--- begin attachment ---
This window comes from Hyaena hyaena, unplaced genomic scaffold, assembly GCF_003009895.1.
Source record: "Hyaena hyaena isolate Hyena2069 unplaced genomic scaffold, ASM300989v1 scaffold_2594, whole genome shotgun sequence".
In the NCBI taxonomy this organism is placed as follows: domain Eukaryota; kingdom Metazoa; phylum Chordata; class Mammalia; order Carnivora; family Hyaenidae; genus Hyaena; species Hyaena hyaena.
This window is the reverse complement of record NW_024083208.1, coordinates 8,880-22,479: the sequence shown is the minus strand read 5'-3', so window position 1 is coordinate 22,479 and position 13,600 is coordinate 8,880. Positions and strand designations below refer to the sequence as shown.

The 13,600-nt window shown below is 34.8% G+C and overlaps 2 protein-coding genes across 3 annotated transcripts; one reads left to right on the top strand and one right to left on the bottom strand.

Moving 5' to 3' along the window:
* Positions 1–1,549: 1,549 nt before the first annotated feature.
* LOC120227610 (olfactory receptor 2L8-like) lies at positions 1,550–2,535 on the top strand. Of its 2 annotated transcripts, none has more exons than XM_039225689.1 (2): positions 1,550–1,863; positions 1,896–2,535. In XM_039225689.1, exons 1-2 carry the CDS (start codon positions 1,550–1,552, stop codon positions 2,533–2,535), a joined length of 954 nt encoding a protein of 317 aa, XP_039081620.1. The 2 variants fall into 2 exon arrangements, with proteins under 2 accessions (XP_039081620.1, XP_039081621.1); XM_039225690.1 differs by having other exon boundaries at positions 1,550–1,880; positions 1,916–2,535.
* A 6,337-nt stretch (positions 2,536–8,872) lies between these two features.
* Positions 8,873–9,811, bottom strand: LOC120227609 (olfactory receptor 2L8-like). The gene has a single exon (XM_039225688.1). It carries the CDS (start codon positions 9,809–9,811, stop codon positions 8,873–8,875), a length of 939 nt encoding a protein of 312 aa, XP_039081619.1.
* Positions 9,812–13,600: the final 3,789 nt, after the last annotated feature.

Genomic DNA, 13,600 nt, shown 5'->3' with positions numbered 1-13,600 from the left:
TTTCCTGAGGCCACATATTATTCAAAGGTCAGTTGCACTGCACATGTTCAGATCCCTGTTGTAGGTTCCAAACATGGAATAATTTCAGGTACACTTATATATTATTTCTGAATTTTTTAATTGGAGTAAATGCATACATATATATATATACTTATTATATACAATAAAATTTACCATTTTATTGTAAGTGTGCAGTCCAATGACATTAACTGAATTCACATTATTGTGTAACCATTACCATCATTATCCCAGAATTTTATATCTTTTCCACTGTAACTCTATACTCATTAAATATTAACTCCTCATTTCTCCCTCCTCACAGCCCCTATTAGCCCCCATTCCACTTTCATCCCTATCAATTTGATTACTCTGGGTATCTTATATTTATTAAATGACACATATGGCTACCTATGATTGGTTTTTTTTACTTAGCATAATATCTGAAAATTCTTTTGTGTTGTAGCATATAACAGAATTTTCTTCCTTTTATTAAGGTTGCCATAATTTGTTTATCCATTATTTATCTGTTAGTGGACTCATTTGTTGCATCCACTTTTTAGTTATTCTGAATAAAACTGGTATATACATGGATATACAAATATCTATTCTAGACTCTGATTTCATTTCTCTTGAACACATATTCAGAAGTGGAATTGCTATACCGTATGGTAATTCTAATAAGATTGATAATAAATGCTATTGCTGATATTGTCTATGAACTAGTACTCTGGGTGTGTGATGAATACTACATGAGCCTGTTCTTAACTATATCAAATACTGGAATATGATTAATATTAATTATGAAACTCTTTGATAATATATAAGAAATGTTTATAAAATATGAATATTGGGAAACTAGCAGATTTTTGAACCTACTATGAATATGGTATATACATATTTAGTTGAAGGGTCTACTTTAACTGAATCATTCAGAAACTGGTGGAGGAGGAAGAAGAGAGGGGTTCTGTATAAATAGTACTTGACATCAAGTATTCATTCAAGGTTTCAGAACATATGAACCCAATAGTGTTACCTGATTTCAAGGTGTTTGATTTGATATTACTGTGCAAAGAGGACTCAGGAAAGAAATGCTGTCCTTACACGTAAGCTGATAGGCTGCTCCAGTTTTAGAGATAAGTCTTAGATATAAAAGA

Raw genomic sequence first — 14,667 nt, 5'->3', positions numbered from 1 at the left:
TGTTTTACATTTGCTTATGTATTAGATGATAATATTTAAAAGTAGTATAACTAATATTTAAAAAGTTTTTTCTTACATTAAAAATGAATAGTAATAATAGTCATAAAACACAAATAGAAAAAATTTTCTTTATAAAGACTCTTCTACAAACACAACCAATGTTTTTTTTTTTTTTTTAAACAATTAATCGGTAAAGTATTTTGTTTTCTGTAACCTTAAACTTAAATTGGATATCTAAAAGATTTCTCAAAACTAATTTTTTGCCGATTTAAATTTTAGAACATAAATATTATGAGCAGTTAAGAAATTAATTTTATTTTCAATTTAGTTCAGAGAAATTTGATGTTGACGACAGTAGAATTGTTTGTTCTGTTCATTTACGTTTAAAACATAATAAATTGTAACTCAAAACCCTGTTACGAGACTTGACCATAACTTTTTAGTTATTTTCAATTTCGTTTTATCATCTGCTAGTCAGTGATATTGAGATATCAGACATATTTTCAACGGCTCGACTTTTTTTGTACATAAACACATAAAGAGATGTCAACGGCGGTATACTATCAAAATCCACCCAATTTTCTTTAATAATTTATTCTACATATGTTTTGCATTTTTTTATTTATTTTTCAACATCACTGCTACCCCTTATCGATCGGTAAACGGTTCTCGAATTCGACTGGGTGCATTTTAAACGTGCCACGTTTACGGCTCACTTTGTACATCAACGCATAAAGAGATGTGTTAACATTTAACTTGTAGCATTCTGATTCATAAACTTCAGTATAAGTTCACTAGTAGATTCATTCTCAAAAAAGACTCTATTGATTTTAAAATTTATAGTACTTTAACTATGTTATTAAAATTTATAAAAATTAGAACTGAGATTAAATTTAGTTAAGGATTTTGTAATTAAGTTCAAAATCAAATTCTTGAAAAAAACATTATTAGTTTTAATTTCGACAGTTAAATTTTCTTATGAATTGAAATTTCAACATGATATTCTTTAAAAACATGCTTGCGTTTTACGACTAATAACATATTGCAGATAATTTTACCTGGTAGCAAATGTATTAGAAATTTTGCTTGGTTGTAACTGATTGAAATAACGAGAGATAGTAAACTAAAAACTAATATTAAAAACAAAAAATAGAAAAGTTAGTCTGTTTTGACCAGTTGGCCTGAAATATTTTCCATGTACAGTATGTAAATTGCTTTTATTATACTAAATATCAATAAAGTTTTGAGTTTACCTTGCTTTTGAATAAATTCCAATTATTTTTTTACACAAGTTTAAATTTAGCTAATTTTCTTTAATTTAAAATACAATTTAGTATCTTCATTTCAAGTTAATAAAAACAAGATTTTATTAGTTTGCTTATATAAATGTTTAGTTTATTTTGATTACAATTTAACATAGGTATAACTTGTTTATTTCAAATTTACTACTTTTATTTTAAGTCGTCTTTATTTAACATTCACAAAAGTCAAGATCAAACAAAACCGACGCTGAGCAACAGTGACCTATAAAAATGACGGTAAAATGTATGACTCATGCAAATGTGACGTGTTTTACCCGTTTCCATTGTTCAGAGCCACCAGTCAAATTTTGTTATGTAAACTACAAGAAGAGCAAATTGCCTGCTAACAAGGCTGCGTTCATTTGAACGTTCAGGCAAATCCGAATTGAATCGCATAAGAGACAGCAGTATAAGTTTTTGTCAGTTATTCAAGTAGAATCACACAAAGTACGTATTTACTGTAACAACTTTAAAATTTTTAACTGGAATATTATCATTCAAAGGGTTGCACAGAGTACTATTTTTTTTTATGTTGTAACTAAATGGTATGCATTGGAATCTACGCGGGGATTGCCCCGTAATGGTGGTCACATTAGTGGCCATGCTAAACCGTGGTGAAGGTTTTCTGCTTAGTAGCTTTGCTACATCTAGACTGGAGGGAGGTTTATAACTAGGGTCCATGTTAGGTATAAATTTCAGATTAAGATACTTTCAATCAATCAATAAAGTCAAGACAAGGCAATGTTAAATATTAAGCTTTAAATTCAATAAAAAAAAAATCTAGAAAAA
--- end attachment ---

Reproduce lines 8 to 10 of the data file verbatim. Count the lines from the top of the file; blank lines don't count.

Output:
* LOC120227610 (olfactory receptor 2L8-like) lies at positions 1,550–2,535 on the top strand. Of its 2 annotated transcripts, none has more exons than XM_039225689.1 (2): positions 1,550–1,863; positions 1,896–2,535. In XM_039225689.1, exons 1-2 carry the CDS (start codon positions 1,550–1,552, stop codon positions 2,533–2,535), a joined length of 954 nt encoding a protein of 317 aa, XP_039081620.1. The 2 variants fall into 2 exon arrangements, with proteins under 2 accessions (XP_039081620.1, XP_039081621.1); XM_039225690.1 differs by having other exon boundaries at positions 1,550–1,880; positions 1,916–2,535.
* A 6,337-nt stretch (positions 2,536–8,872) lies between these two features.
* Positions 8,873–9,811, bottom strand: LOC120227609 (olfactory receptor 2L8-like). The gene has a single exon (XM_039225688.1). It carries the CDS (start codon positions 9,809–9,811, stop codon positions 8,873–8,875), a length of 939 nt encoding a protein of 312 aa, XP_039081619.1.